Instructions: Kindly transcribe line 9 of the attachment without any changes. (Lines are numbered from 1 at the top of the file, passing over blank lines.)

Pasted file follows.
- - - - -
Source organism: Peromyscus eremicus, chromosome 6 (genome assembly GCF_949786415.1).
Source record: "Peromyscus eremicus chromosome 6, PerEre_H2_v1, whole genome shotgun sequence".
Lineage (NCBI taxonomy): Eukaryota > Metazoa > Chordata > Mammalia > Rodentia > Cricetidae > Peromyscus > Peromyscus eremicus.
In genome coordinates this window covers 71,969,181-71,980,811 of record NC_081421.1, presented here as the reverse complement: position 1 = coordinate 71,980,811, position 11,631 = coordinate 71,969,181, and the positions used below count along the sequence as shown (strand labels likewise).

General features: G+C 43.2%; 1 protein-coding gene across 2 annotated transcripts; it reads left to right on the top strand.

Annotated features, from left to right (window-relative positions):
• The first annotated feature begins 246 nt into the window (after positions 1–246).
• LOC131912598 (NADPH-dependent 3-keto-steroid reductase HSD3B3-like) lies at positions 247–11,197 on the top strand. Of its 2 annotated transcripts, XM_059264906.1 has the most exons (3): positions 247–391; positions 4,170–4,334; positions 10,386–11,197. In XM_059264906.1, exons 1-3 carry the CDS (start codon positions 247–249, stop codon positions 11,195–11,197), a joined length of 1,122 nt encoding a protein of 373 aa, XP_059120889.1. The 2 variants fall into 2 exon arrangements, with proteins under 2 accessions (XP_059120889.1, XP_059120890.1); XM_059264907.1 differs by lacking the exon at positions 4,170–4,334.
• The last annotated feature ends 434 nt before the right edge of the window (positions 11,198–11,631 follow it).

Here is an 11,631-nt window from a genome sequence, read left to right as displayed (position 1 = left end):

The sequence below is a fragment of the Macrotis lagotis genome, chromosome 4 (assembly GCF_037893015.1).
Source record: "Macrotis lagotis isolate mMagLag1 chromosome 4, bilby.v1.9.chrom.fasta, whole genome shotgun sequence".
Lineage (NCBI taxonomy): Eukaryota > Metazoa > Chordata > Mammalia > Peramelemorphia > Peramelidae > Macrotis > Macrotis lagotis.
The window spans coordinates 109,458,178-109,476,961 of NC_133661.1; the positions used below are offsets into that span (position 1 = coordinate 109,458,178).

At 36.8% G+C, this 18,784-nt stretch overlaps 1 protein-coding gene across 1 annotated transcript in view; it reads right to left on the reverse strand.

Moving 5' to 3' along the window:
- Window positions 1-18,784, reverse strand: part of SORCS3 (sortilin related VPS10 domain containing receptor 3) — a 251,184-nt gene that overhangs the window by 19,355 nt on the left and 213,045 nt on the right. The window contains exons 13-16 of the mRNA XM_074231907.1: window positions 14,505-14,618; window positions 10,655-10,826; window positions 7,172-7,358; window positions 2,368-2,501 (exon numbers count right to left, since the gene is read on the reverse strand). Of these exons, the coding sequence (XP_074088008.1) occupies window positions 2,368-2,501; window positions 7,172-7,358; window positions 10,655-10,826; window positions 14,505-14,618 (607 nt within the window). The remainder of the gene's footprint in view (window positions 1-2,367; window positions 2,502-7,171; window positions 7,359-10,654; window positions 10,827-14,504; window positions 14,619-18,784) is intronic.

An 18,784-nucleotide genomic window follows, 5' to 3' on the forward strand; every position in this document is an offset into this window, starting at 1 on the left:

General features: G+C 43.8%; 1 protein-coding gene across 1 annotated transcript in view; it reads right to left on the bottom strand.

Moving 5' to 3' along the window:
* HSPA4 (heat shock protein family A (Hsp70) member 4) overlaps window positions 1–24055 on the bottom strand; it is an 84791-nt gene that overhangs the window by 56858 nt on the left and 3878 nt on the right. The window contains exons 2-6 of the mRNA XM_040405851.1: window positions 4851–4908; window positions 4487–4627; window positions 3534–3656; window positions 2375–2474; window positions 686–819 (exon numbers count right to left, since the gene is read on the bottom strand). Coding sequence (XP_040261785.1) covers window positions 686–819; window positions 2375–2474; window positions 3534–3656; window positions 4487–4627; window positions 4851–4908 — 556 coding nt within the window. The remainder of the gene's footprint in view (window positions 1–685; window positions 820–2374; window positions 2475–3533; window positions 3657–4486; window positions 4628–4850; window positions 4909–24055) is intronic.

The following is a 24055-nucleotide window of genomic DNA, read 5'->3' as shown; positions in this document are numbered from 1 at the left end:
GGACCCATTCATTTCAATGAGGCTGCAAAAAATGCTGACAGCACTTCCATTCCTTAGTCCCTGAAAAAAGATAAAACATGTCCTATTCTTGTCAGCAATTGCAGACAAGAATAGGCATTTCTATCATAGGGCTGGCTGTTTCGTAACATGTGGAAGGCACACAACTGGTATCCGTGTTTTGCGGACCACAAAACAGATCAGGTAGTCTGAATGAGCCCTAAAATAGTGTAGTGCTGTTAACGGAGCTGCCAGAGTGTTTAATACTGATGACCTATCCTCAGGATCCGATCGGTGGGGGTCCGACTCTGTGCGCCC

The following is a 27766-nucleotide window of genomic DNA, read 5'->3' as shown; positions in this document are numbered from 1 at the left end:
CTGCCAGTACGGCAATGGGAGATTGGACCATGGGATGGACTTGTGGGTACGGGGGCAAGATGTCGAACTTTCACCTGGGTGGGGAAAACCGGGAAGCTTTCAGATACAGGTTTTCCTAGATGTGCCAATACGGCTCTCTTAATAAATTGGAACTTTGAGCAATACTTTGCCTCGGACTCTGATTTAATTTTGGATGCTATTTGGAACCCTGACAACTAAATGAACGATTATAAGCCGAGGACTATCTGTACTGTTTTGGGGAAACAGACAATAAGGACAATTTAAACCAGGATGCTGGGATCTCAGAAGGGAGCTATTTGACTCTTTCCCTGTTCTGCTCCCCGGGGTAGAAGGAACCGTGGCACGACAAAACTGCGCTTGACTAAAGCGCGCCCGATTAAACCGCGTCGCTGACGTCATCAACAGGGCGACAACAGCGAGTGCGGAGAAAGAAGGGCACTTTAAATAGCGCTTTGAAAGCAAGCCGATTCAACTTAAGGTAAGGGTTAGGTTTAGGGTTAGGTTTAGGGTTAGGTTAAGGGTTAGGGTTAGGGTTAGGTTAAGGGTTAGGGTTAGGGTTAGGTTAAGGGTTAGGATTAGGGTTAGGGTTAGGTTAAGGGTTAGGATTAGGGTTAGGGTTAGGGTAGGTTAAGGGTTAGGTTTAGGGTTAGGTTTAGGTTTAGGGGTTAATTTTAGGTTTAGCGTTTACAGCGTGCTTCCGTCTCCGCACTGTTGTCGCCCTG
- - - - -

• The last annotated feature ends 434 nt before the right edge of the window (positions 11,198–11,631 follow it).